The slip ring module was an off-season engineering exercise. While discussing the difference between the co-axial and distributed swerve modules, the limitation of rotation of the distributed swerve module was discussed. The question was asked if there was any device that could be used to allow the module to rotate freely.
For those that don’t know, a distributed swerve module has the motor integrated into the swerve wheel module and therefore the CIM motor rotates around the steering axis. This means the CIM motor power leads rotate around the steering axis as well and limit the rotation that the swerve module can rotate before the CIM power leads twist too much and do bad things. This is due to the winding of the power leads around the steering axis as the motor and wheel assembly rotates.
Our sponsor Genesis Automation, uses Mercotac rotary electrical unions on their automated machinery. These are liquid mercury filled devices that have no mechanical wear and allow an electrical connection through a rotating device. These are not rated for the amperage that a CIM motor can draw and mercury filled devices are no longer FIRST legal.
In researching the slip ring we asked the question about how much brush contact area we need to power a CIM. This led to the question about how much brush contact area the CIM has internal to the motor. So we disassembled a CIM motor and looked at the brushes. This led to the idea of using the CIM brush assembly in a slip ring module. We determined that using two CIM brush assemblies in the slip ring would double the brush surface area that the CIM uses. This led to the design of a slip ring module from available materials.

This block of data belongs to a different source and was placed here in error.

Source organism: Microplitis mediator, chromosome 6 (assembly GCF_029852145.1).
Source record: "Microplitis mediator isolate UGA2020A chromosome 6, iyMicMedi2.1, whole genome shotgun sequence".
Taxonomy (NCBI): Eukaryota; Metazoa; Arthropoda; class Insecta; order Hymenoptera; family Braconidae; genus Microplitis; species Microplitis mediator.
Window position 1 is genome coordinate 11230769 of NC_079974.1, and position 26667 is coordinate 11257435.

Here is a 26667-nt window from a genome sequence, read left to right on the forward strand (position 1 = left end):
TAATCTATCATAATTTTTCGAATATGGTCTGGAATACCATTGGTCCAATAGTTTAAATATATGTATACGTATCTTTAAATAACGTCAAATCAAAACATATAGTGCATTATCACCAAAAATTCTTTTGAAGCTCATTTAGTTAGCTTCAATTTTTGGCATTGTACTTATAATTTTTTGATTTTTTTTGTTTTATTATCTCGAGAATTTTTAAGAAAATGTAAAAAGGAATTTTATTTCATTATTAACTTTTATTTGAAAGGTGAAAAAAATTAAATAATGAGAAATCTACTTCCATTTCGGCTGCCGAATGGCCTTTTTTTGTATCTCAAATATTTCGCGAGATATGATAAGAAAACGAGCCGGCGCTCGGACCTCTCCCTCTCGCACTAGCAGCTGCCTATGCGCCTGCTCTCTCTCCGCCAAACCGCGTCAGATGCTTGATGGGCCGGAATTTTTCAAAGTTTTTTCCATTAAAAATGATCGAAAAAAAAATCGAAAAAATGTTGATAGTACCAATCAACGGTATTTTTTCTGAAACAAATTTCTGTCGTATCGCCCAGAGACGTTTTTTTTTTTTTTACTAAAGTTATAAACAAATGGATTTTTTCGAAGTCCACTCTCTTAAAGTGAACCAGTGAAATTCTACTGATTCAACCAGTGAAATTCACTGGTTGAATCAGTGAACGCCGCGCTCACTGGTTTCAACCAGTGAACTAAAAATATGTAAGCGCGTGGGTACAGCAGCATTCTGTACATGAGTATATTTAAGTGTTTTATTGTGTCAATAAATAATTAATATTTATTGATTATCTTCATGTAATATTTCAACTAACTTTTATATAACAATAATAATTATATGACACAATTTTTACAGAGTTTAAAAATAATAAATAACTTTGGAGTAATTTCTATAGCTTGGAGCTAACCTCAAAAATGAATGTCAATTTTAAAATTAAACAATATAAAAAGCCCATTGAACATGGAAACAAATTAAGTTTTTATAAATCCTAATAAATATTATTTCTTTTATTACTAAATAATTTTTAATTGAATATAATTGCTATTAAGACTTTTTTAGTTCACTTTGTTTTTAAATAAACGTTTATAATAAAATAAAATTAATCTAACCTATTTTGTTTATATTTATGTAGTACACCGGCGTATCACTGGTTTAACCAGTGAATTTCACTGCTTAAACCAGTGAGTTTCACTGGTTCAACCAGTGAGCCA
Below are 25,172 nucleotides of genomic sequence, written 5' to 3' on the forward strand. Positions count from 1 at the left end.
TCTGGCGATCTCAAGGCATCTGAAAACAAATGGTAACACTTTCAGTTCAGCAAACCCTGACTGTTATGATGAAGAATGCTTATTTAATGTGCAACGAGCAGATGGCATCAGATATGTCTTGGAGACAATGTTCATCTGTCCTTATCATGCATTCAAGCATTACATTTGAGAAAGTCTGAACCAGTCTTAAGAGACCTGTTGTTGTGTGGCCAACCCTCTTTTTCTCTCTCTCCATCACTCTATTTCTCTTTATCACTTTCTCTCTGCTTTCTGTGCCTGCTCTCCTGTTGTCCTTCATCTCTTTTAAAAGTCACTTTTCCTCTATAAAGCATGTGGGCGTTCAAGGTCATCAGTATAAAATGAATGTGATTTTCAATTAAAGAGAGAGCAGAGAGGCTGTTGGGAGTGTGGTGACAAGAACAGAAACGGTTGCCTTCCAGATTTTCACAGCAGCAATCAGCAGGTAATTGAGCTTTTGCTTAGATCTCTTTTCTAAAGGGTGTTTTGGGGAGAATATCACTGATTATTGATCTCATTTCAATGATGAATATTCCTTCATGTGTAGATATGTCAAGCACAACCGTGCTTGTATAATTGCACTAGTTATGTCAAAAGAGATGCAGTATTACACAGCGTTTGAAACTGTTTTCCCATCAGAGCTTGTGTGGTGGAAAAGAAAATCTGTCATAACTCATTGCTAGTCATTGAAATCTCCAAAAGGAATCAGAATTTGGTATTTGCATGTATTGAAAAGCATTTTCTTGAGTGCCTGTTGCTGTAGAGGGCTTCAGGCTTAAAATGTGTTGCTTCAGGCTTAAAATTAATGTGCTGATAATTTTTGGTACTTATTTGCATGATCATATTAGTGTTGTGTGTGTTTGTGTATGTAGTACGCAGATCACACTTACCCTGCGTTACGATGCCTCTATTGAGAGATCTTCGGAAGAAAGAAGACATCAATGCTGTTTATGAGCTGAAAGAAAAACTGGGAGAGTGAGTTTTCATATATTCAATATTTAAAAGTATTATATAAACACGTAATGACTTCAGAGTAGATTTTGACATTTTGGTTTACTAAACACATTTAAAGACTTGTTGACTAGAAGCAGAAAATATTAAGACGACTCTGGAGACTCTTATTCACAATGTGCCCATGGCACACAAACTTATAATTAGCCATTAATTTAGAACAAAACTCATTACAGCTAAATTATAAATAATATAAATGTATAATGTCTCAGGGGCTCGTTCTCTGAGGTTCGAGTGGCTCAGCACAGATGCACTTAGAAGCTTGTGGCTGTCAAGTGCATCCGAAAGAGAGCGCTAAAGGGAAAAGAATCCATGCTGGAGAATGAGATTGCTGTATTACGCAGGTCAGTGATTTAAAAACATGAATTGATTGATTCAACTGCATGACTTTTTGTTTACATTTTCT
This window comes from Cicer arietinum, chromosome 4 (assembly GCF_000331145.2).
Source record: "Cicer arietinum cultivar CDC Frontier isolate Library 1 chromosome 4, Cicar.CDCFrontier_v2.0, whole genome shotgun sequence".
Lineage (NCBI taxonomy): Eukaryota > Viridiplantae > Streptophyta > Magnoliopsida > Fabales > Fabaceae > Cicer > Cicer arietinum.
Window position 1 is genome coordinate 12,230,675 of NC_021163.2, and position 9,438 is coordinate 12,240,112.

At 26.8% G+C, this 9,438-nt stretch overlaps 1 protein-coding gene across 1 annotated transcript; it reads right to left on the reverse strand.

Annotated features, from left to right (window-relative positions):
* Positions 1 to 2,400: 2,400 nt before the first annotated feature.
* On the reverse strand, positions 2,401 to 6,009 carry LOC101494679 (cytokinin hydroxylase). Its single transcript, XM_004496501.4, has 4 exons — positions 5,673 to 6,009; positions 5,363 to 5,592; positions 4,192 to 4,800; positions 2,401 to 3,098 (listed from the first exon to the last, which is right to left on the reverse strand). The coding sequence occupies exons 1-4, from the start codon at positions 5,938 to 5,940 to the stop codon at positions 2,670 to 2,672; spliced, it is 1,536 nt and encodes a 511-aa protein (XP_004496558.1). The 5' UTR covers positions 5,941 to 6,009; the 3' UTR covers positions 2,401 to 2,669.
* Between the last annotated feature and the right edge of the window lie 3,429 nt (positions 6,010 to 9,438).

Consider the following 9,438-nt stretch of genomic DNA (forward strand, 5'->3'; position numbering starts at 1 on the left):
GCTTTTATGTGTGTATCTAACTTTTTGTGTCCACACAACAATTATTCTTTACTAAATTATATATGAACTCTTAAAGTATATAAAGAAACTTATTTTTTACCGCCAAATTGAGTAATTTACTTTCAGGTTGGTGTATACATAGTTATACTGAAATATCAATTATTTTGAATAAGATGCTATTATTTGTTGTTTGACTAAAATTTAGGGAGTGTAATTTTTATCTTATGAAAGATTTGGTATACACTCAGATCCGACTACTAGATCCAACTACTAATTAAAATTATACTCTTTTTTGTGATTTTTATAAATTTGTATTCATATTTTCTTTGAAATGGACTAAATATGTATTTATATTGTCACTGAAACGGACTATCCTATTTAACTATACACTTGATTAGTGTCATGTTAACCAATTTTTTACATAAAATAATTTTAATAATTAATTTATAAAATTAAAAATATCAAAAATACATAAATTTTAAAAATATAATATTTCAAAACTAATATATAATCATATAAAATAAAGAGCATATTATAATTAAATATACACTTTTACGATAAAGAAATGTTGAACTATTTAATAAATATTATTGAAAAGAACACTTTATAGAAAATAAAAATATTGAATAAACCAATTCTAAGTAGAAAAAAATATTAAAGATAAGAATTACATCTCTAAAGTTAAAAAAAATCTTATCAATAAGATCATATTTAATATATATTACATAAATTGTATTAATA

After building a prototype we wired it in series with a CIM on one of our practice bots drivetrains. We then pushed a heavy box around our practice field at a low motor speed using the power of that one CIM alone. This simulated a high current load on the brush/slip ring. The main concern was fusing the brush to the slip ring under such high current loading. Another concern was sending too much heat into the slip ring and melting the solder joint between the slip ring and power lead. The polycarbonate housing was selected to be an electrical insulator as well as allow us to see if there was arcing between the brush and slip ring.
Since the slip ring was not being rotated in our practice bot like it would in a swerve, we were able to concentrate the current flow at one position on the slip ring. After pushing the box around the field we disassembled the slip ring unit and found no noticeable wear or deposits. This proved the CIM slip ring is a viable solution to use on a distributed swerve module. This was a perfect engineering exercise and a great learning experience for our team. We knew this was a topic discussed in the past so we thought we should share our experience on Chief Delphi.